Patient-Centeredness & the Persistent Fax Machine

Patient-centered care is one of the six factors of quality in healthcare. Yet, there are many opportunities for improved patient-centered care.

To anyone that has had to fill out a form or receive a form from a healthcare provider or practice, there is a great likelihood of being told to ‘fax it back’.

Yet, how many have access to a fax machine at home?

Next, you are working to find a way to get the information back to or from the healthcare facility or organization that is not through a fax machine.

Knowing most do not have a fax machine, and encountering this issue, this is one example of an opportunity to improve patient-centered care.

In the bigger picture, healthcare has opportunities to explore the healthcare experience through the eyes of patients and unveil the blind spots to truly address patient-centeredness.

This is just one example but there are many others.

The article here provides several factors that contribute to the persistent challenge however, at some point, we will not be using fax machines….

In the meantime, one area of impact is on quality through that patient experience.


~ Dr. Kelley

Time to be Thankful for Nurses

This Thursday we will celebrate another year of Thanksgiving in the U.S. It is often a time to reflect and be thankful for the blessings in our lives. I wanted to take a moment to write about how thankful I am to be a nurse.

happy thanksgiving

I spent a couple of days recently discussing the nursing profession with a small group of nurses from across the country. We discussed the common bond we all share for wanting to help others and the feelings of internal fulfillment when we can provide nursing care to patients and their families. Yet, what is often not discussed is our inherent superpower that holds the potential to benefit the lives of other human beings.

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Nursing workarounds and what they mean for the future of healthcare

Nursing workarounds and what they mean for the future of healthcare. 

Last evening, I spoke to a group of approximately 60 graduate nursing students at Northeastern University in Boston MA.  I spoke on the topic of nurse entrepreneurship and intrapraneurship. The faculty members, Dr. Laura Mylott and Dr. Janet Rico wanted to show their students the different opportunities there are for nurses in the health care arena. Nurse entrepreneurship or intrapreneurship are two career options that we often don’t discuss in our formalized nursing education classes. However, I will tell you that they are very real career options and in many ways will be the only way in which we solve some of the day-to-day problems nurses are faced with at the bedside. The reason why nurses are the only individuals set up to solve these problems is because no one else knows they exist. No one is going to come knocking on the door with a solution to solve problems they don’t know exist.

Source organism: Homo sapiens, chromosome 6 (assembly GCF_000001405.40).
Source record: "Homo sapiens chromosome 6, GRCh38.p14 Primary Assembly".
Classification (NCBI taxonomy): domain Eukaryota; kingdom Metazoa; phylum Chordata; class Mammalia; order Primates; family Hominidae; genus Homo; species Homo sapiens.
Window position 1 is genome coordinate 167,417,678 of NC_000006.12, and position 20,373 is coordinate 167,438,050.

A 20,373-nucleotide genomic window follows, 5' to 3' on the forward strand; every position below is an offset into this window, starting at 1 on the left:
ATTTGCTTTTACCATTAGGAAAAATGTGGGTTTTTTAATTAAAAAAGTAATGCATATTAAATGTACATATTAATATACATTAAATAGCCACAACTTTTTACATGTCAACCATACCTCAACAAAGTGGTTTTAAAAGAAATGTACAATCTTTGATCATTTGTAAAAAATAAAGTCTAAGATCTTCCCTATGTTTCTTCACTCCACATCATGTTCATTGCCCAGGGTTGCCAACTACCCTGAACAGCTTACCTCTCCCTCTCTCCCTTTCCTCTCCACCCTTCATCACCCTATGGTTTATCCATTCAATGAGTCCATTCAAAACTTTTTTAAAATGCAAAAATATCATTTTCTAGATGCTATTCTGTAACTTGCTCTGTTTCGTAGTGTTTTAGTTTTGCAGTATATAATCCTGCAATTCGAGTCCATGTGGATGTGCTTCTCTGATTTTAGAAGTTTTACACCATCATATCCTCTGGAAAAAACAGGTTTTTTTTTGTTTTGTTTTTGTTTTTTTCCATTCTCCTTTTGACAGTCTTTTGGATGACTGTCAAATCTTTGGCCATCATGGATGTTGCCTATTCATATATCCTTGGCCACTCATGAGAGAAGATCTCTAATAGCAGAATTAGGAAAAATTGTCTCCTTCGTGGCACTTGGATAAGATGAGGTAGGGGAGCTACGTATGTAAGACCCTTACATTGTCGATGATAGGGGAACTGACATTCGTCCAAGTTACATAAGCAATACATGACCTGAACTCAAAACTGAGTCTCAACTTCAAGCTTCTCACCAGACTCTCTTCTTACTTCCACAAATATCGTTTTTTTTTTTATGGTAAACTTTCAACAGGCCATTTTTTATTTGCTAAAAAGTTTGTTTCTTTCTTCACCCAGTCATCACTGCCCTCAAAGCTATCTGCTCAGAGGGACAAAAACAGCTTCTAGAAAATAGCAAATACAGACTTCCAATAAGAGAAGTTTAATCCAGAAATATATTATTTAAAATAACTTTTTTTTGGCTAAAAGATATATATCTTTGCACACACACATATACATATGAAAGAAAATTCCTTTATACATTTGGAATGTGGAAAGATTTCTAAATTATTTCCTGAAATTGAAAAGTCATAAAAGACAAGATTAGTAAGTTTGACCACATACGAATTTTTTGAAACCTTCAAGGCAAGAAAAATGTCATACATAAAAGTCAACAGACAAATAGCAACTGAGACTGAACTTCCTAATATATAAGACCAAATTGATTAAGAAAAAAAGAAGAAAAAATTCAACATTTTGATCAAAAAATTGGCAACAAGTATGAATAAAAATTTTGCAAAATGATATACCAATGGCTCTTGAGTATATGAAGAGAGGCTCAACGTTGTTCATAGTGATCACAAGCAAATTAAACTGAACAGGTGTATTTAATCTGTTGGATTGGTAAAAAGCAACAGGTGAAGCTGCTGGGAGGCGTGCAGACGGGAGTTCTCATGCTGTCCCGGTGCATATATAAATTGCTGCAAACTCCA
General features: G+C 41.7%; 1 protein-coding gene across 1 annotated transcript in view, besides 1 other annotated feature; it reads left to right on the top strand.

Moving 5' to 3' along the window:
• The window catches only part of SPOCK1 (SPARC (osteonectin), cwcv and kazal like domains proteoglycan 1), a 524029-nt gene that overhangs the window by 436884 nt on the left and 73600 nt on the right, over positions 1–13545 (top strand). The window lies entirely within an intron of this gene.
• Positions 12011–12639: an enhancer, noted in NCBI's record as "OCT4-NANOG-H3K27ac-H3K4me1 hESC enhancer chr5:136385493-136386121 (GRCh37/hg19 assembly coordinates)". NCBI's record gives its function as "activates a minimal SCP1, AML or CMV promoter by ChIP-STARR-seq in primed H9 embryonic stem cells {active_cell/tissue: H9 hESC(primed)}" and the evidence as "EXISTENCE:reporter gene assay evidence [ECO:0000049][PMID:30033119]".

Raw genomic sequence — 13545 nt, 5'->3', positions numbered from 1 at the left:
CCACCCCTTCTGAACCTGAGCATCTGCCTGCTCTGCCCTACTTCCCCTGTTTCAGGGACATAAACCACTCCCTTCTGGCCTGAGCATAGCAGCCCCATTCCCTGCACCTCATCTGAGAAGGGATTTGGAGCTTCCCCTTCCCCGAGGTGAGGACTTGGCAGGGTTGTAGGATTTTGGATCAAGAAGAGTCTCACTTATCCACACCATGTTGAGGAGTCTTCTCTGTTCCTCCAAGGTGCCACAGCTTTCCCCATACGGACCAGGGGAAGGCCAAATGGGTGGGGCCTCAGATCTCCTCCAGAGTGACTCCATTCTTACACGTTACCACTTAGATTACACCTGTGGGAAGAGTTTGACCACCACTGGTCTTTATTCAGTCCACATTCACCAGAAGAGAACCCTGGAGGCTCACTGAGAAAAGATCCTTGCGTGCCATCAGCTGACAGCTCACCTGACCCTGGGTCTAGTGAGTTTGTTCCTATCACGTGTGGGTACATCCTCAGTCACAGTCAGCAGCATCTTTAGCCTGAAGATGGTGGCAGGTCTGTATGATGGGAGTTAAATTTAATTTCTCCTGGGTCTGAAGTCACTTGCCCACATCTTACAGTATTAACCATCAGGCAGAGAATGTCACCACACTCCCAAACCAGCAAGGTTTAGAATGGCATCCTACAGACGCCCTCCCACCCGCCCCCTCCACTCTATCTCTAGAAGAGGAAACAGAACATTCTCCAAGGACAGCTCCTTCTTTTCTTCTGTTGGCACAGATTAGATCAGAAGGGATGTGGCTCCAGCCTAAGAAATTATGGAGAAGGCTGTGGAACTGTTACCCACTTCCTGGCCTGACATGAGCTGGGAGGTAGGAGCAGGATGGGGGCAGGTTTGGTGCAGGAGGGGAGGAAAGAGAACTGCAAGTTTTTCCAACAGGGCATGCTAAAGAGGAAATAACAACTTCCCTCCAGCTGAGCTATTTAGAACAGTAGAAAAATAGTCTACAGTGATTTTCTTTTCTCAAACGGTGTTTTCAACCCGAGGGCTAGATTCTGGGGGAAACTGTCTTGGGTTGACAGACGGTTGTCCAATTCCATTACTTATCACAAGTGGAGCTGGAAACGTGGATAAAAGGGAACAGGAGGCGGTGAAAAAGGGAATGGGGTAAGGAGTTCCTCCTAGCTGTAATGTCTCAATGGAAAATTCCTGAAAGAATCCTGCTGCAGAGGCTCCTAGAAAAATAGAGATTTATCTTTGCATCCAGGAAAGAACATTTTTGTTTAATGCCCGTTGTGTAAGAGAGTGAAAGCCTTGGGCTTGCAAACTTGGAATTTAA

I asked the class, “What is a workaround?”. It could have been that no one wanted to speak up but I didn’t get a volunteer to answer the question. So, I turned it around. “Ok. What is a problem you deal with every day and how to you get around it?” I had one student volunteer to tell the group that he works nights. At night, STAT labs are entered at midnight however the system goes down for 30 minutes every night at this time. It affects the timing in which labels are printed and subsequently when they can be drawn, resulted, and acted upon. So, instead of waiting and wasting time, he figured out a way to manually force print the labels. This is the workaround.
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Why aren’t nurses part of the conversation?

A conversation a few months ago led me to wonder (and I should have asked), why isnt a nurse part of this meeting’?



At that time, I was speaking with a physician and a project director about bedside nursing solutions using mobile to address existing workflow challenges. I realized toward the end of the conversation that the problem we, at Nightingale Apps are working to solve with Know My Patient TM, was not well understood by the meeting participants. Yet, had a nurse been part of the conversation, we would have likely had a different outcome.

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Did you miss our #TweetChat today with Kareo?

Today I was invited to host a #TweetChat with Kareo to discuss hot topics that affect us all, nurses, providers, patients and families. We had a wonderful discussion and I’m happy to share the transcript here: 

What I learned today is that we could have discussed each one of the questions in great length. There is a recognition that there are challenges that we face today in accessing and using information from the side or the health care professional and the side of the patient. By getting past the challenges and looking toward how to solve, we can begin to chip away at these challenges and solve these problems that affect us all.

It was wonderful to have hosted this #TweetChat today on the last day of Nurses Week!



Our profile on Florence Nightingale soon to follow!



Lillian Wald, Founder of Henry Street Settlement & Inventor of term ‘Public Health Nursing’

Lillian Wald (1867-1940) is our featured nurse innovator today! Lillian Wald is another nurse pioneer whose efforts have advanced the nursing profession. Lillian received her nursing education from the New York Hospital School for Nurses. From her training and experience, she saw the struggles of the people within the greater New York City community and decided to do something to change the conditions. Initially, her efforts began with founding the Visiting Nurse Service and the Henry Street Settlement in 1893.

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